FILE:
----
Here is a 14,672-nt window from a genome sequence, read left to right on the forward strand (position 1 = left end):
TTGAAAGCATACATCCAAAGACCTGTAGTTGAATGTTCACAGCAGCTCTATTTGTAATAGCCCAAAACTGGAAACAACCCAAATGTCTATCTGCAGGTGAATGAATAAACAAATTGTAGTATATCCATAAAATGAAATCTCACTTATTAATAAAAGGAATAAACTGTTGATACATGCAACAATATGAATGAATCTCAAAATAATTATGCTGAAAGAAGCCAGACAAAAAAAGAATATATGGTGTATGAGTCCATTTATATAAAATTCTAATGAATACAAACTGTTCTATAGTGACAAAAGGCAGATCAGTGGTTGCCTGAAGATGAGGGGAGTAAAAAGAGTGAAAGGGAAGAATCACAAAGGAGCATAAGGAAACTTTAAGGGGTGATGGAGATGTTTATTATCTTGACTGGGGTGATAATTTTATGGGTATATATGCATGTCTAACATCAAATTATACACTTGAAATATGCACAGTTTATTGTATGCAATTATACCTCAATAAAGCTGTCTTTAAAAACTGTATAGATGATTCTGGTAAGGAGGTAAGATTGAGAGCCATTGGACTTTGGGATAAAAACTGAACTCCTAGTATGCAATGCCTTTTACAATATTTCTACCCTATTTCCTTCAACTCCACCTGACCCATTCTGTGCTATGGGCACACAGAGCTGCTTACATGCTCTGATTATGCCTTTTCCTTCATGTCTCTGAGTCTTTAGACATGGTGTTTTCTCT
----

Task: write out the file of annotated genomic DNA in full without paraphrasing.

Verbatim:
Here is a 14,672-nt window from a genome sequence, read left to right on the forward strand (position 1 = left end):
TTGAAAGCATACATCCAAAGACCTGTAGTTGAATGTTCACAGCAGCTCTATTTGTAATAGCCCAAAACTGGAAACAACCCAAATGTCTATCTGCAGGTGAATGAATAAACAAATTGTAGTATATCCATAAAATGAAATCTCACTTATTAATAAAAGGAATAAACTGTTGATACATGCAACAATATGAATGAATCTCAAAATAATTATGCTGAAAGAAGCCAGACAAAAAAAGAATATATGGTGTATGAGTCCATTTATATAAAATTCTAATGAATACAAACTGTTCTATAGTGACAAAAGGCAGATCAGTGGTTGCCTGAAGATGAGGGGAGTAAAAAGAGTGAAAGGGAAGAATCACAAAGGAGCATAAGGAAACTTTAAGGGGTGATGGAGATGTTTATTATCTTGACTGGGGTGATAATTTTATGGGTATATATGCATGTCTAACATCAAATTATACACTTGAAATATGCACAGTTTATTGTATGCAATTATACCTCAATAAAGCTGTCTTTAAAAACTGTATAGATGATTCTGGTAAGGAGGTAAGATTGAGAGCCATTGGACTTTGGGATAAAAACTGAACTCCTAGTATGCAATGCCTTTTACAATATTTCTACCCTATTTCCTTCAACTCCACCTGACCCATTCTGTGCTATGGGCACACAGAGCTGCTTACATGCTCTGATTATGCCTTTTCCTTCATGTCTCTGAGTCTTTAGACATGGTGTTTTCTCT